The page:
Airbag Maker Saw and Hid Risk in 2004, Former Workers Say
Alarmed by a report a decade ago that one of its airbags had ruptured and spewed metal debris at a driver in Alabama, the Japanese manufacturer Takata secretly conducted tests on 50 airbags it retrieved from scrapyards, according to two former employees involved in the tests, one of whom was a senior member of its testing lab.
The steel inflaters in two of the airbags cracked during the tests, a condition that can lead to rupture, the former employees said. But instead of alerting federal safety regulators to the possible danger, Takata executives discounted the results, and ordered the lab technicians to delete the testing data from their computers and dispose of the airbag inflaters in the trash, they said.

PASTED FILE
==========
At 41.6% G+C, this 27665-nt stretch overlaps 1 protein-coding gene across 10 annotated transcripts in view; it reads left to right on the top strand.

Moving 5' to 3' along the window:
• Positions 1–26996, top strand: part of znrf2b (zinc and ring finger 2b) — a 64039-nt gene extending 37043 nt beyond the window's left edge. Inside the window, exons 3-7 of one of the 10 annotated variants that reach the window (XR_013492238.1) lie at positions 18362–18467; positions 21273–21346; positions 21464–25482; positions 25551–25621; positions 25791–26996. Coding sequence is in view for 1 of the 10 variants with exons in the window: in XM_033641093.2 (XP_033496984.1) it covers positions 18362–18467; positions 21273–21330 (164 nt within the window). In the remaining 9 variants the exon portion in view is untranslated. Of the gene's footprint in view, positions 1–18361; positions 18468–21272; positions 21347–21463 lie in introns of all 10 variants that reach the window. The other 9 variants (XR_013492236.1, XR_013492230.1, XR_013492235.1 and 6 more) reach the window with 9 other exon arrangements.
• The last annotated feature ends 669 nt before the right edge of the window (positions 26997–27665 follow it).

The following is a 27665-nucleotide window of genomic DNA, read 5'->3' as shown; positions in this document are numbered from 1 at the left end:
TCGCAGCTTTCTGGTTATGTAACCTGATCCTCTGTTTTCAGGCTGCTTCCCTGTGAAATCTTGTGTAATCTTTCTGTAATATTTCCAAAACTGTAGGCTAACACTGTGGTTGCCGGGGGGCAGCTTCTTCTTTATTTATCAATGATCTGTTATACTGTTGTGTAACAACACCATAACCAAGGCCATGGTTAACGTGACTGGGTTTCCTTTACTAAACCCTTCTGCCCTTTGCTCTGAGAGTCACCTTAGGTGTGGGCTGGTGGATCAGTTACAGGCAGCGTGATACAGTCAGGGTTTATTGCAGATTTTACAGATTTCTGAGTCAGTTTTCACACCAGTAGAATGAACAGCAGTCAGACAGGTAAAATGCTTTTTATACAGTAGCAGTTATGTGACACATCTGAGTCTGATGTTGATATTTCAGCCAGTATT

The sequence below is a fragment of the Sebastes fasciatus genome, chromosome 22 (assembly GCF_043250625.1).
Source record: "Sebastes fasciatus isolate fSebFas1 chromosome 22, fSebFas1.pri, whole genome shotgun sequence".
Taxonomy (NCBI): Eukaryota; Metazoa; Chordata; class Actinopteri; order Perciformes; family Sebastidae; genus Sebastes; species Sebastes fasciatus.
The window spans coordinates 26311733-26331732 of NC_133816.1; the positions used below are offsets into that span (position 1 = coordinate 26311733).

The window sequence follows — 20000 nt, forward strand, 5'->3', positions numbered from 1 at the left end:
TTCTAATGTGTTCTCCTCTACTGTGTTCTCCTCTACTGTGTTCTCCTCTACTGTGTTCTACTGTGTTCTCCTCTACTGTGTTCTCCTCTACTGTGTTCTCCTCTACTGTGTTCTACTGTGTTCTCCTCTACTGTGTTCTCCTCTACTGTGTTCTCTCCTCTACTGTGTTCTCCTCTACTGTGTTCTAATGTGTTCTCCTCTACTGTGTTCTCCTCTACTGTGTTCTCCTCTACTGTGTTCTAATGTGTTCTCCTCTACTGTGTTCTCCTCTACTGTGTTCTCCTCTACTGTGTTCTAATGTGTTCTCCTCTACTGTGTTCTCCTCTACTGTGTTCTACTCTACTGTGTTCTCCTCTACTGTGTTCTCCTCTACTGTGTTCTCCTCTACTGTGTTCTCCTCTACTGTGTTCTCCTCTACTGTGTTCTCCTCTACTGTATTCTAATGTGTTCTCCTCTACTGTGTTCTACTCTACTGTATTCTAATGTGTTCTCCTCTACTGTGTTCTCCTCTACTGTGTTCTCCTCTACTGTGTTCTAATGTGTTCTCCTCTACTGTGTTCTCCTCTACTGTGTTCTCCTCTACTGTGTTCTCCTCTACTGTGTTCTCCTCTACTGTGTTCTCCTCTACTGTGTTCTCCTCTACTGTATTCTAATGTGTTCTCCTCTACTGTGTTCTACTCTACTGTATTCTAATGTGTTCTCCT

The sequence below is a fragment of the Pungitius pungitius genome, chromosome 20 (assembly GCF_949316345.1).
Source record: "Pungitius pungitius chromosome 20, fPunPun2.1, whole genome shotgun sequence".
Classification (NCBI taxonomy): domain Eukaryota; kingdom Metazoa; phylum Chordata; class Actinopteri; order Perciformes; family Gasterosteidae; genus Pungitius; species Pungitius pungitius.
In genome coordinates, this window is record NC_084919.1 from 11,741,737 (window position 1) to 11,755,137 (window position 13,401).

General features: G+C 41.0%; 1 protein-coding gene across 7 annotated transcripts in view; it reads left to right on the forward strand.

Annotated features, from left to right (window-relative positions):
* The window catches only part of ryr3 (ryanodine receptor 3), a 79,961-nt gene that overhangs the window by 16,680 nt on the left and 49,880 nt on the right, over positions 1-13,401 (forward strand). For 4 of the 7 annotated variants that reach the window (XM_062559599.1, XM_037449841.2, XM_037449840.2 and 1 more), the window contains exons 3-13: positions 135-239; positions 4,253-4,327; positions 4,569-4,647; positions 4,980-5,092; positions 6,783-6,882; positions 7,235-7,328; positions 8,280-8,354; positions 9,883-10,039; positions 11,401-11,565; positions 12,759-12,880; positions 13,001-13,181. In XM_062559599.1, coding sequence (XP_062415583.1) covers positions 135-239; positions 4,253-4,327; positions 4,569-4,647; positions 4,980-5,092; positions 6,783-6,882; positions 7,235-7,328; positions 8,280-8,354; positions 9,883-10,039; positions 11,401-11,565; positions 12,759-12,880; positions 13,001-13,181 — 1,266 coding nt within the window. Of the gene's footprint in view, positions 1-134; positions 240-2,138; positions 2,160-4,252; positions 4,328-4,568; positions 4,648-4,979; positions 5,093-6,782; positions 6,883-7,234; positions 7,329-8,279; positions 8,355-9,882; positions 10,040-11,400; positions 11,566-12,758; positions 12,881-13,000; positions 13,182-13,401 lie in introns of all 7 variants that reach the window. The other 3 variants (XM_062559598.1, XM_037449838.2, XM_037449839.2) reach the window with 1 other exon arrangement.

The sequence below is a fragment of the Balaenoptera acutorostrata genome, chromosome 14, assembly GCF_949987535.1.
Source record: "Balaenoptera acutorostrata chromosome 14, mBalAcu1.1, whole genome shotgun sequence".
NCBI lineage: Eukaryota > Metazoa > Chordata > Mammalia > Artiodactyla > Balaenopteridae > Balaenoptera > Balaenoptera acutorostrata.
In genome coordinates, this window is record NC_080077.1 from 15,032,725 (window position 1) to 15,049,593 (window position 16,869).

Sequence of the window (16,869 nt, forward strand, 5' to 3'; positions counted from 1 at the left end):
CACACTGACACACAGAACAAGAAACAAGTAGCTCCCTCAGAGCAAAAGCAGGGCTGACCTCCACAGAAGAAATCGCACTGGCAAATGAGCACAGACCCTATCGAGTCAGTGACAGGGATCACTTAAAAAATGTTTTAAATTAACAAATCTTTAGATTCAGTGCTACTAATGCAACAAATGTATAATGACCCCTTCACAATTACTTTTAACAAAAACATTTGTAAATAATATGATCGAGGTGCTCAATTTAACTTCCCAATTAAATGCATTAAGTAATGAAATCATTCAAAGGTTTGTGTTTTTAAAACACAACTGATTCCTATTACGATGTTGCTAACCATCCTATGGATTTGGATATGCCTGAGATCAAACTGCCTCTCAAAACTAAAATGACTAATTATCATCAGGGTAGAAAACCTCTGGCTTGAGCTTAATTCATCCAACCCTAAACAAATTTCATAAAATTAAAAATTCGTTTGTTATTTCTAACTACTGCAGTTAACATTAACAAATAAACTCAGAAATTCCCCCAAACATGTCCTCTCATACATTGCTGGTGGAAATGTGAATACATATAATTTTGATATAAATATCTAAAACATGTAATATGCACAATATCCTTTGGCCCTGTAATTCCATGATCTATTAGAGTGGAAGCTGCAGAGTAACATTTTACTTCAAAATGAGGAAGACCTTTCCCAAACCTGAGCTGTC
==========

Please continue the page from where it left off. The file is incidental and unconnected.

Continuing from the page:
The secret tests, which have not been previously disclosed, were undertaken after normal work hours and on weekends and holidays during summer 2004 at Takata’s American headquarters in Auburn Hills, Mich., the former employees said.
That was four years before Takata, in regulatory filings, says that it first tested the problematic airbags.
The results from the later tests led to the first recall over airbag rupture risks in November 2008.